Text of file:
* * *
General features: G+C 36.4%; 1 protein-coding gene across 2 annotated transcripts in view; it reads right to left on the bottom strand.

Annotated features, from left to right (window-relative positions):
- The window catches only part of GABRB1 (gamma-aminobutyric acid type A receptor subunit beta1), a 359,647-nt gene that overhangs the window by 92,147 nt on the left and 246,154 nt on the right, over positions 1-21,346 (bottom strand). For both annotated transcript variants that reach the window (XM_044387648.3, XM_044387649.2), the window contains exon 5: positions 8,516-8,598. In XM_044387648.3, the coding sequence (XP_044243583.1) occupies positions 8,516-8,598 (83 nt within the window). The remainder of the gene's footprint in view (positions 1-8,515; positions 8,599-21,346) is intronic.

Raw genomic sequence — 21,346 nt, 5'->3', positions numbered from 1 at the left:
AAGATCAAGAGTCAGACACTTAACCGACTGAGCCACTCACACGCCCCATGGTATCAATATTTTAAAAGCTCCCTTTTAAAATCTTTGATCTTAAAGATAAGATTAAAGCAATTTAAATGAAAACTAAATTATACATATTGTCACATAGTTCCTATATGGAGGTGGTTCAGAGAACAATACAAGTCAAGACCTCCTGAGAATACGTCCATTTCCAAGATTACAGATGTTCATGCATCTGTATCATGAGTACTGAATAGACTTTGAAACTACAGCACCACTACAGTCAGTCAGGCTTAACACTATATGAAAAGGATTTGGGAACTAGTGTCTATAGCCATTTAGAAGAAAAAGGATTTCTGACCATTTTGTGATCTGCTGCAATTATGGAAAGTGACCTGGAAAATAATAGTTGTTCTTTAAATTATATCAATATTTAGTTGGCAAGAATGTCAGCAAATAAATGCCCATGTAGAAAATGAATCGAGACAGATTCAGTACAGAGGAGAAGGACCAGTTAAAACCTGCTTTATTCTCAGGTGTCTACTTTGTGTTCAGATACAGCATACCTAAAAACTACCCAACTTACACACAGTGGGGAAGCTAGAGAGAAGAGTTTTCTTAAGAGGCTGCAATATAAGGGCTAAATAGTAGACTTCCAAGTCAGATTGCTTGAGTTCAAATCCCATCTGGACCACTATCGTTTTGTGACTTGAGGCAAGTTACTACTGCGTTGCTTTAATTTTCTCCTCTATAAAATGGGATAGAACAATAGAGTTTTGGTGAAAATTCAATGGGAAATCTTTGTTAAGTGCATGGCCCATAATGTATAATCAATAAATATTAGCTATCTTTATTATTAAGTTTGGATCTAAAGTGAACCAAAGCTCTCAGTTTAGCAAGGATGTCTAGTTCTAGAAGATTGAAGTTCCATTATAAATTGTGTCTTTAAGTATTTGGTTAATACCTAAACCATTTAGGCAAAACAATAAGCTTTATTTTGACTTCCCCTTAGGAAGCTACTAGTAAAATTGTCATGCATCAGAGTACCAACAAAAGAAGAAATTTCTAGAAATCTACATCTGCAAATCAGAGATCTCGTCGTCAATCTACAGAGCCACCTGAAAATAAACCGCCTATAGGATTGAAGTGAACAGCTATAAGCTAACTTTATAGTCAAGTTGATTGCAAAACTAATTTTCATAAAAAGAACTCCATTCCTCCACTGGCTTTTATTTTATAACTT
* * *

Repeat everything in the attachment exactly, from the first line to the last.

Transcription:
General features: G+C 36.4%; 1 protein-coding gene across 2 annotated transcripts in view; it reads right to left on the bottom strand.

Annotated features, from left to right (window-relative positions):
- The window catches only part of GABRB1 (gamma-aminobutyric acid type A receptor subunit beta1), a 359,647-nt gene that overhangs the window by 92,147 nt on the left and 246,154 nt on the right, over positions 1-21,346 (bottom strand). For both annotated transcript variants that reach the window (XM_044387648.3, XM_044387649.2), the window contains exon 5: positions 8,516-8,598. In XM_044387648.3, the coding sequence (XP_044243583.1) occupies positions 8,516-8,598 (83 nt within the window). The remainder of the gene's footprint in view (positions 1-8,515; positions 8,599-21,346) is intronic.

Raw genomic sequence — 21,346 nt, 5'->3', positions numbered from 1 at the left:
AAGATCAAGAGTCAGACACTTAACCGACTGAGCCACTCACACGCCCCATGGTATCAATATTTTAAAAGCTCCCTTTTAAAATCTTTGATCTTAAAGATAAGATTAAAGCAATTTAAATGAAAACTAAATTATACATATTGTCACATAGTTCCTATATGGAGGTGGTTCAGAGAACAATACAAGTCAAGACCTCCTGAGAATACGTCCATTTCCAAGATTACAGATGTTCATGCATCTGTATCATGAGTACTGAATAGACTTTGAAACTACAGCACCACTACAGTCAGTCAGGCTTAACACTATATGAAAAGGATTTGGGAACTAGTGTCTATAGCCATTTAGAAGAAAAAGGATTTCTGACCATTTTGTGATCTGCTGCAATTATGGAAAGTGACCTGGAAAATAATAGTTGTTCTTTAAATTATATCAATATTTAGTTGGCAAGAATGTCAGCAAATAAATGCCCATGTAGAAAATGAATCGAGACAGATTCAGTACAGAGGAGAAGGACCAGTTAAAACCTGCTTTATTCTCAGGTGTCTACTTTGTGTTCAGATACAGCATACCTAAAAACTACCCAACTTACACACAGTGGGGAAGCTAGAGAGAAGAGTTTTCTTAAGAGGCTGCAATATAAGGGCTAAATAGTAGACTTCCAAGTCAGATTGCTTGAGTTCAAATCCCATCTGGACCACTATCGTTTTGTGACTTGAGGCAAGTTACTACTGCGTTGCTTTAATTTTCTCCTCTATAAAATGGGATAGAACAATAGAGTTTTGGTGAAAATTCAATGGGAAATCTTTGTTAAGTGCATGGCCCATAATGTATAATCAATAAATATTAGCTATCTTTATTATTAAGTTTGGATCTAAAGTGAACCAAAGCTCTCAGTTTAGCAAGGATGTCTAGTTCTAGAAGATTGAAGTTCCATTATAAATTGTGTCTTTAAGTATTTGGTTAATACCTAAACCATTTAGGCAAAACAATAAGCTTTATTTTGACTTCCCCTTAGGAAGCTACTAGTAAAATTGTCATGCATCAGAGTACCAACAAAAGAAGAAATTTCTAGAAATCTACATCTGCAAATCAGAGATCTCGTCGTCAATCTACAGAGCCACCTGAAAATAAACCGCCTATAGGATTGAAGTGAACAGCTATAAGCTAACTTTATAGTCAAGTTGATTGCAAAACTAATTTTCATAAAAAGAACTCCATTCCTCCACTGGCTTTTATTTTATAACTT